Colby Russo, a freshman pre-business student at the U, wants you to wear a shirt or jacket made by his company, Evok Clothing. Yeah, you’ll look fashionable wearing it. But, more importantly, you’ll be wearing something with a message. You’ll be saying, “I support local artists, locally made products and fair pay for a day’s work.”
“The problem I saw is: The fashion industry is completely saturated with companies that exploit workers and solely are after financial gains, and that’s what we wanted to combat,” Russo said. “We wanted to evoke a message and inspire other companies to do better.”
Russo launched the company after an interesting personal story that colors all of his business decisions. He was born in Olympia, Wash., but moved with his family to Costa Rica when he was very young, growing up in a Quaker community in Monteverde.
“Monteverde, steeped in authentic sustainability, longstanding and intergenerational relationships, simplicity and nature is my foundation in life,” Russo said.
In 2008, Russo and his mother, an international relations professional, moved to Salt Lake City, where he finished middle and high school.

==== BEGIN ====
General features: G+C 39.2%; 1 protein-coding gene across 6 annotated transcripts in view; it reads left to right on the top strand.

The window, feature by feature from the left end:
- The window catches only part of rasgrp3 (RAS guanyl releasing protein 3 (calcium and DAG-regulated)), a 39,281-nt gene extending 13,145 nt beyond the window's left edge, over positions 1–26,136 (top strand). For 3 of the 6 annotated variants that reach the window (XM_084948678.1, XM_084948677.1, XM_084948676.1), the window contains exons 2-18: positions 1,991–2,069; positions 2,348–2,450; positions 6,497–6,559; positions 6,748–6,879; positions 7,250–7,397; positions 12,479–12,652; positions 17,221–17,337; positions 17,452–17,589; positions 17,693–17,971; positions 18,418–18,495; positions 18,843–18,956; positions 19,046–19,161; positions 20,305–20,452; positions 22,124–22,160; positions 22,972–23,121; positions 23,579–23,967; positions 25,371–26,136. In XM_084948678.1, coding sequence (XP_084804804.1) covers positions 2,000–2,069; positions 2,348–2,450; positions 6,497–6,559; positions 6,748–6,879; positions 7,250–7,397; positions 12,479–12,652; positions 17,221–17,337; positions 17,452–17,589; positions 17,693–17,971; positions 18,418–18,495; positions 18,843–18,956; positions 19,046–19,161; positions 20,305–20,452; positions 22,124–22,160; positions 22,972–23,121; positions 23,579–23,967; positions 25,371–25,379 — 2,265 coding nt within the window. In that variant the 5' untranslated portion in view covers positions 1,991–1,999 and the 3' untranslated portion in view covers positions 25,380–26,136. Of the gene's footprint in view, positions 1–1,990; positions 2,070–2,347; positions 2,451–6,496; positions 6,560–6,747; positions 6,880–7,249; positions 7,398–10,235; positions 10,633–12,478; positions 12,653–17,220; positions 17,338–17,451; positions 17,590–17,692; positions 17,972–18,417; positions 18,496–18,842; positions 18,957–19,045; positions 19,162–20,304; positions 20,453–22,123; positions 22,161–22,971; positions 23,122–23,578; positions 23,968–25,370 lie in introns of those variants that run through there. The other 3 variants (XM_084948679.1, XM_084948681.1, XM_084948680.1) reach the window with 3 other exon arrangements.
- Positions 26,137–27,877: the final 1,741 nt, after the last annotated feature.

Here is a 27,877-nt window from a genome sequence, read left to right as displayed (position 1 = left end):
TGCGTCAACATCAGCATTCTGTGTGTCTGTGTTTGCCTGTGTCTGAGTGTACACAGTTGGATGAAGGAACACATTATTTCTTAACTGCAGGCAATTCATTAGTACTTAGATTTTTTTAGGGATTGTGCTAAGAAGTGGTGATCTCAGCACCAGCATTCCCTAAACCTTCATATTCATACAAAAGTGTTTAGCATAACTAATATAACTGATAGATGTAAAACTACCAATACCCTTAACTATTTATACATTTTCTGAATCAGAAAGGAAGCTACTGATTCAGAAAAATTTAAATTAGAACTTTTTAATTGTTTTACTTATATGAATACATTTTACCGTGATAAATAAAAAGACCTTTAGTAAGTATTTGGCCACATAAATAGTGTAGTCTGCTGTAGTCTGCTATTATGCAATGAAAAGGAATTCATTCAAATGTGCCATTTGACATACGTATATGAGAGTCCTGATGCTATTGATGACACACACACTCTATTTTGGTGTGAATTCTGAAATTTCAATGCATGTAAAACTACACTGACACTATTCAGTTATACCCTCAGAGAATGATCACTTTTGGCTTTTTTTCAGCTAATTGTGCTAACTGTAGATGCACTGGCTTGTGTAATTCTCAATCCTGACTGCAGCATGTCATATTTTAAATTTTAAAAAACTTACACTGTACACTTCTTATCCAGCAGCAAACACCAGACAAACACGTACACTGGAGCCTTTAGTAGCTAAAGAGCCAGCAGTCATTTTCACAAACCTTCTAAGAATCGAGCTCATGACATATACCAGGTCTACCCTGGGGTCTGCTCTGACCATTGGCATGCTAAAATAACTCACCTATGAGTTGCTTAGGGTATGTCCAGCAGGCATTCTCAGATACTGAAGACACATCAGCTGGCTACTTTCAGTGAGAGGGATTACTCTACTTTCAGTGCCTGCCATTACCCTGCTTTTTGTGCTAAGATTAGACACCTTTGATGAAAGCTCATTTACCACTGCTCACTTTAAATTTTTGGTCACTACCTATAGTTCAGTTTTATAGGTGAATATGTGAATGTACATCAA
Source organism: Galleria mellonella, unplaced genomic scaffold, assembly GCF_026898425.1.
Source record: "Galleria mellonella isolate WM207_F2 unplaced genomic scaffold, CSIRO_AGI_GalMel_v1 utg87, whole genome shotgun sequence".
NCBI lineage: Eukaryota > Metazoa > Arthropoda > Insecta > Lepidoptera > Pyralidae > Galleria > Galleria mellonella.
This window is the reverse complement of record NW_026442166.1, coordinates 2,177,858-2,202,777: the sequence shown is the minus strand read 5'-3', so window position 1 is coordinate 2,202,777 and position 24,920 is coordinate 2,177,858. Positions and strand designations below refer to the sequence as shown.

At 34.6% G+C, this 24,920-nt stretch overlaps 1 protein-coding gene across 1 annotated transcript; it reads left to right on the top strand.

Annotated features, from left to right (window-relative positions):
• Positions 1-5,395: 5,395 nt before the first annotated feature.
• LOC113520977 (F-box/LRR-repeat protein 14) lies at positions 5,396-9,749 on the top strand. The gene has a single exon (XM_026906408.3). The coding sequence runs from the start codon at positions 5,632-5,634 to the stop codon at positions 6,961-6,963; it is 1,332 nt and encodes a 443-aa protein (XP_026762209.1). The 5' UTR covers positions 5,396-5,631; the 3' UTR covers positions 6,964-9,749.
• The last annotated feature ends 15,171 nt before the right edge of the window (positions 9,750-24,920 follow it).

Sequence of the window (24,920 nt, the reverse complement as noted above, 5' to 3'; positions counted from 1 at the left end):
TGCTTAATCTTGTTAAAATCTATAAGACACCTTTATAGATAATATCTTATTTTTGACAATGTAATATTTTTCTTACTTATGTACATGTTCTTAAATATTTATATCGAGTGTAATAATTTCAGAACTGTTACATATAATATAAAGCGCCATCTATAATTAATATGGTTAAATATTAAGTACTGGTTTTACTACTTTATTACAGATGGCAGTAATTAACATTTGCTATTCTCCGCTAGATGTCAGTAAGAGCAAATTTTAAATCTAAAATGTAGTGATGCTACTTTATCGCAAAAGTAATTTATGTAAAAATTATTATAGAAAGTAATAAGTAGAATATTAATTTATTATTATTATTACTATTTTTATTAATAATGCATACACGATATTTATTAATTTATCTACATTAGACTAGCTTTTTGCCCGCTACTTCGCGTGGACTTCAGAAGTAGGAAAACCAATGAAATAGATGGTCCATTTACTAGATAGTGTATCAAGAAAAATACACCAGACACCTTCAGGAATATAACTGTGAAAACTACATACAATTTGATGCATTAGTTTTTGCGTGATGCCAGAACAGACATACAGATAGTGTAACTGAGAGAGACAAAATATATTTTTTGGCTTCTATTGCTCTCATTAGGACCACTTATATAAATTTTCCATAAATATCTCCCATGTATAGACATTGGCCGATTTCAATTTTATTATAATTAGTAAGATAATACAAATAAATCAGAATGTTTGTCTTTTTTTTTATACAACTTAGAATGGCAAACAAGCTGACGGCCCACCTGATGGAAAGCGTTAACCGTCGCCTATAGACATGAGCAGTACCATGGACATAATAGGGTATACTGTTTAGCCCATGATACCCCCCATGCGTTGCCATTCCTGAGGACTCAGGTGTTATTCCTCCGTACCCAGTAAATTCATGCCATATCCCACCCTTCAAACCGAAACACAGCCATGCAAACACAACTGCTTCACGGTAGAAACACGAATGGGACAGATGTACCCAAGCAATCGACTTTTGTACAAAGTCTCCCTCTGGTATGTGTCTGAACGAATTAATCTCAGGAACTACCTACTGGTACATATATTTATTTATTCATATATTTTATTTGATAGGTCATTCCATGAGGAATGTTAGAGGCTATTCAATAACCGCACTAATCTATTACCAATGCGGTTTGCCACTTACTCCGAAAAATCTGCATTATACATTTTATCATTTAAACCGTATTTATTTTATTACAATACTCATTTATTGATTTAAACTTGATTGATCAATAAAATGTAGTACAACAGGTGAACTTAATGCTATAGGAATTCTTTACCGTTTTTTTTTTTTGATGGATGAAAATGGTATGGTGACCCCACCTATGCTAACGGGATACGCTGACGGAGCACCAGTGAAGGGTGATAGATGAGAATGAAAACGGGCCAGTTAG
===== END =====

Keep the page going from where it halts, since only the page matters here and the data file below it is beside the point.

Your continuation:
He started Evok in summer 2015. Unlike most companies, it’s a “benefit corporation,” meaning its purpose is to make a positive impact on society and the environment. The company is achieving those goals in many ways, such:
- Giving one-third of its profits to charity
- Paying workers $1 per shirt to print them – “about the same amount I make as the CEO,” Russo said
- Retaining local artists to design the graphics and paying them $1 per shirt when they sell
- Striving for sustainability in every possible way, like using local suppliers
Evok is already making progress with help from a $1,200 grant from the Lassonde Institute’s Get Seeded program. Beyond building a team, Russo has exceeded its initial sales goals, and the company has a silk-screen printer, 24 screens and a spot heater.
In the near future, Russo hopes to start sponsoring celebrities and athlete to help spread the word about his brand. He also wants to buy a van to shuttle him and his product.
“Fulfillment and happiness grows from spreading good,” Russo said. By that measure, he should be very content.
Learn more at evok.clothing.